How to Boost Your Immune System during Radioactive Times The Fukushima nuclear power plant in Japan was never certified to withstand a quake greater than 7.9 and was opened in 1970, barely 50 years after the 8.3 Kanto quake. At a magnitude 8.9, the first earthquake of its kind in 140 years, the world sits stunned. The meltdown of these Japanese nuclear power plants have the very real potential to contaminate a large portion of the Pacific Ocean, Alaska and the Western United States. With leaking nuclear plants in Japan, there will be radiation moving across the Pacific in the next weeks and months. The wind patterns bring it first toward the west coast of the United States then on across the continent to be dispersed throughout the world. The smallest nano-particles suspend the longest and are considered more dangerous because they have a longer life. The water and rainfall will likely infiltrate water supply and effect our nation’s food supply for a period up to two years, and probably longer.It’s important that we help ourselves and each other in this crisis, instead of feeling helpless. Besides a big dose of courage, please know that there are foods and herbs that can greatly reduce the risk of radiation poisoning. The spiking demand to obtain potassium iodide to protect against radiation exposure may also prove foolish – many are using it preemptively, which can cause problems of its own – indeed, reactions that resemble radiation poisoning. Ironic. We have seen them sell as high as $600.00 for a pack of 24 on eBay.After any sort of radioactive exposure you want to be eating...

Summer Herbs for Kids

It’s the growing season for herbs and kids! So whether you have garden beds or potted plants on your front stoop, these herbs are easy to grow. Fresh herbs make good glycerate tinctures that are perfect medicine for children. Include your children in the process and they will appreciate the benefits even more! All the herbs listed below can be picked in season and dried for tea and/or made into a non-alcohol tincture. These medicines are especially helpful for children between the ages of 6 months and 7 years. For younger infants, the herbs are administered via the mother’s breast milk. Make tinctures in vegetable glycerin by crushing or blending the herb into the glycerin and storing in a jar in a warm, dark place for a month or two (the longer the stronger – up to 3 months). Check on the jar periodically, stir the contents and make sure all plant material is covered. When finished, strain off the glycerin, pressing out the liquid until all medicine is captured. Store the glycerate in a dark glass jar in a cool place. Storing in the refrigerator will allow it to last two years. Calendula (Calendula officinalis) The tea of this flower is great for applying directly to heat rashes and sunburn. Make a good strong tea before you leave for the pool or beach and store in the fridge so it is cool and ready to use! You can also freeze the tea combined with aloe and store in ice cube trays to cool burns. This herb is anti-microbial can also be taken to treat swollen lymph glands of...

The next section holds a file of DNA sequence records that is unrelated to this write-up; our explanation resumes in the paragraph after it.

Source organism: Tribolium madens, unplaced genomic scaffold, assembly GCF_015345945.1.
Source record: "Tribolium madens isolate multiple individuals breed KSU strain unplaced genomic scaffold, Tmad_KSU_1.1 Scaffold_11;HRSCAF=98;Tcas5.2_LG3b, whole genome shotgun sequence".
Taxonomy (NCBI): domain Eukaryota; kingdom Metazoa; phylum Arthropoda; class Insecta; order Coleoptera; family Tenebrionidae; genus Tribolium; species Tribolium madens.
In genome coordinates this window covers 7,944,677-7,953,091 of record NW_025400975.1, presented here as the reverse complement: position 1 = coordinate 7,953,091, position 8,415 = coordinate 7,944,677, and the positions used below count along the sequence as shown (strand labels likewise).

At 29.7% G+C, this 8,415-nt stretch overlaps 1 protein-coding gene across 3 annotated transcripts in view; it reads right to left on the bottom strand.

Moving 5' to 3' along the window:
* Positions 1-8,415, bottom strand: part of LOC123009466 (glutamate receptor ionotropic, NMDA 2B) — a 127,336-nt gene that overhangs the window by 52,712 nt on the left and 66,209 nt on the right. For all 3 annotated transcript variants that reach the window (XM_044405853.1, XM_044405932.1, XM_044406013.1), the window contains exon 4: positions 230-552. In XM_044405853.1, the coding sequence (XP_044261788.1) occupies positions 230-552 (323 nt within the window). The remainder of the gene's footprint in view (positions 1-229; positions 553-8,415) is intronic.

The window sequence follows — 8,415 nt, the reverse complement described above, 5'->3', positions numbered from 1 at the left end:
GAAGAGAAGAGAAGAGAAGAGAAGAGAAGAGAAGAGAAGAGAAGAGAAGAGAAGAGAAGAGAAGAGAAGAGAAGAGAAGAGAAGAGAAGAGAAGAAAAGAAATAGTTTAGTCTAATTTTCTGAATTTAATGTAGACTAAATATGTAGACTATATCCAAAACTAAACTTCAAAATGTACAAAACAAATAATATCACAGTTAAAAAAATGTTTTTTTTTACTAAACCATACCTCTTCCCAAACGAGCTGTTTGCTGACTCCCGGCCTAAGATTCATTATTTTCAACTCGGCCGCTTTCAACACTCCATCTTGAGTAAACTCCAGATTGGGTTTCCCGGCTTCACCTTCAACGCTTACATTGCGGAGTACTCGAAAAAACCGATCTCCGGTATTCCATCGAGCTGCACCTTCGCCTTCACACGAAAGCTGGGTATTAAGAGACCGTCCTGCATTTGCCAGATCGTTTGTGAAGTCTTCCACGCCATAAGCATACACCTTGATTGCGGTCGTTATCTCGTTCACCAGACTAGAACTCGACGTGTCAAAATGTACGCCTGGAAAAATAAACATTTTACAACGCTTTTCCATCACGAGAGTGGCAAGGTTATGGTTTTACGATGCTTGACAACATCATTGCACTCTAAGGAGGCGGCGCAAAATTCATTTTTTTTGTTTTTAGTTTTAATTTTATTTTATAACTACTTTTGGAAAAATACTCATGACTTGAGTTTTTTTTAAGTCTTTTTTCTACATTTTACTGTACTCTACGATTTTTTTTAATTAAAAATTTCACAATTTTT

Seasonal Support for your Respiratory System

In winter and the quality of our indoor airspace and amount of fresh-air activity breaks we take, greatly affect our overall respiratory health and our susceptibility to illness. Do you inhabit work, school and home environments that are heated, closed to outside air circulation and stuffy? Unless properly ventilated, this indoor airspace contains the residue of carbon monoxide (from burning propane or kerosene heat) or particulate matter (from wood-burning stoves or dust from forced air heating), plus the circulation of chemicals such as, petroleum residue from burning paraffin wax candles and chemicals from incense, air-fresheners or detergents. Add to that unseen molds and mildew that proliferate in damp un-circulating air, and you have a recipe for stressing, and consequently weakening, your respiratory system. The fastest way for a substance to enter the bloodstream is through the lungs, so it’s important to make sure your heat sources burn clean and are adequately ventilated. Chose household products that are eco-friendly and non-irritating to your personal ecosystem. Reduce the likelihood of molds by increasing air circulation (open window, fans, dehumidifiers) in rooms where moisture accumulates. Wipe down tile and windowsills with a cloth that has essential oils of thyme, oregano or eucalyptus.   If you live in an environment that is poorly ventilated, or smoke-filled, then consider getting an air-filter. If you have chlorinated tap water, get a filter for your showerhead as well as for your drinking water, since breathing in steamy chlorinated air, is one of the worst hazards for the lungs. When cleaning house, use a mask to protect you from exposure to dust and molds. Still, we’re all...